It is determined whether the combination detection processing (block 415) and decoding processing (block 420) converged (i.e., resolved all violated checks and bit errors in the received data set) (block 425). Where the processing converged (block 425), the number of violated checks and the number of bit errors from the data detection process are reported as zero (block 430 and block 440). Further, where the processing converged (block 425), the number of violated checks and the number of bit errors from the data decoding process are reported as zero (block 435 and block 445).

Alternatively, where the processing failed to converge (block 425), a subsequent data detection process is performed on the output from the preceding data decoding process (block 450). Then, a subsequent data decoding process is performed on the output from the subsequent data detection process (block 455). It is determined whether this subsequent combination of data detection processing and data decode processing converged (i.e., resolved all violated checks and bit errors in the received data set) (block 460). Where the processing converged (block 460), the actual values of the number of violated checks and the number of bit errors from the data detection process are reported (block 470 and block 480). Further, where the processing converged (block 460), the number of violated checks and the number of bit errors from the data decoding process are reported as zero (block 475 and block 485).

Where the processing did converge (block 460), it is determined whether a timeout condition has been met (block 465). In some cases, the timeout condition only allows for two total combinations of detection processing and decoding processing similar as that implemented in the circuit of FIG. 2 a. In this case, the timeout condition is always met. In other cases, the number of combinations of detection processing and decoder processing is variable similar to that discussed above in relation to FIG. 3 a. In such a case, the timeout condition may be tied to the total number of data sets being processed and the mount of buffer space available, and/or a maximum timeout condition. Where the timeout condition has not yet been reached (block 465), the processes of blocks 450-460 are repeated using the results of the latest detection and decoding processing. Otherwise, where the timeout condition has not yet been reached (block 465), convergence was not achieved. In such a case, the number of violated checks and the number of bit errors from the data detection process are reported as a predefined maximum value (block 490 and block 494). Further, where the processing converged (block 465), the number of violated checks and the number of bit errors from the data decoding process are reported as zero (block 492 and block 498).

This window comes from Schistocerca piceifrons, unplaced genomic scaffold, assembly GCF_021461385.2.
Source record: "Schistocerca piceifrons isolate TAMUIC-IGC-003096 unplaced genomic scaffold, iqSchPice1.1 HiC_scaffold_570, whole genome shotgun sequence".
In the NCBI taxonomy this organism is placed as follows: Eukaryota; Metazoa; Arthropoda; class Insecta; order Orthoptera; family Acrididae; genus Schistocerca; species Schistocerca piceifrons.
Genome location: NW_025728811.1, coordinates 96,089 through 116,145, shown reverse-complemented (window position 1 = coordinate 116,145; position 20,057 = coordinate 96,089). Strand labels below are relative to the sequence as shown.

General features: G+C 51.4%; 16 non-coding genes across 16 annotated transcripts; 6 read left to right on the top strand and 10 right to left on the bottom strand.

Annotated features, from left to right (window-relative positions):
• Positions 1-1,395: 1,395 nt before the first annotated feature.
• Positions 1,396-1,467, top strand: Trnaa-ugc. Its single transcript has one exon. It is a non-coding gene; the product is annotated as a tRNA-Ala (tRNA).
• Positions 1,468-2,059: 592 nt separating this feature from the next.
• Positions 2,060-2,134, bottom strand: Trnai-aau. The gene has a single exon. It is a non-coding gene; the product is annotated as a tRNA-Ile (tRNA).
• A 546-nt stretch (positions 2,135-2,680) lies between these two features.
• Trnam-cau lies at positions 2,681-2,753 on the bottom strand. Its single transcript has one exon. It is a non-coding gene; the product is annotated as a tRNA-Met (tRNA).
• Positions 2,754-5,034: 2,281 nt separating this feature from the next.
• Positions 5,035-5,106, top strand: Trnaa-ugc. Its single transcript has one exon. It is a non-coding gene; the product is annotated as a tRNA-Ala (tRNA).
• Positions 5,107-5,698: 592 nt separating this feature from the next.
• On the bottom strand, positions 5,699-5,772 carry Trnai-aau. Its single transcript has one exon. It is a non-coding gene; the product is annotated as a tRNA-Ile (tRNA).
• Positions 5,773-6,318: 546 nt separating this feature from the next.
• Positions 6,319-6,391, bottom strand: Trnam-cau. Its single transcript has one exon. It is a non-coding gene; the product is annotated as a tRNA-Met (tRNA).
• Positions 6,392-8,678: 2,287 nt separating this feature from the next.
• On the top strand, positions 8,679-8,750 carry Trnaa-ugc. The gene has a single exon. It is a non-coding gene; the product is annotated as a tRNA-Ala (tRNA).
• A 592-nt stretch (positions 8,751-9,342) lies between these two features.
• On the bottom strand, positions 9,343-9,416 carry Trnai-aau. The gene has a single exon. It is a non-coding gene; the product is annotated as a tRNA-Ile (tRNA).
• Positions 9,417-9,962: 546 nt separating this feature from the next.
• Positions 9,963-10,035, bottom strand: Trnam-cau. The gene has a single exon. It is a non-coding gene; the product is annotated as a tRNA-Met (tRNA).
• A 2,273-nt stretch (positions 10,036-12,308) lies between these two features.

Turning to FIG. 5, a storage system 700 including a read channel circuit 710 with interim error reporting circuitry capable of supporting a sector mapping processor circuit 780 in accordance with some embodiments of the present invention. In particular, read channel circuit 710 includes interim error reporting circuitry that provides a detector violated checks signal 781, a detector bit errors signal 782, a decoder violated checks signal 783, and a decoder bit errors signal 784 to sector mapping processor circuit 780. Detector violated checks signal 781 is a value corresponding to the number of violated checks detected during the first pass through a data detector circuit included in read channel circuit 710. Detector bit errors signal 782 is a value corresponding to the number of bit errors detected during the first pass through a data detector circuit included in read channel circuit 710. Decoder violated checks signal 783 is a value corresponding to the number of violated checks detected during the first pass through a data decoder circuit included in read channel circuit 710. Decoder bit errors signal 782 is a value corresponding to the number of bit errors detected during the first pass through a data decoder circuit included in read channel circuit 710.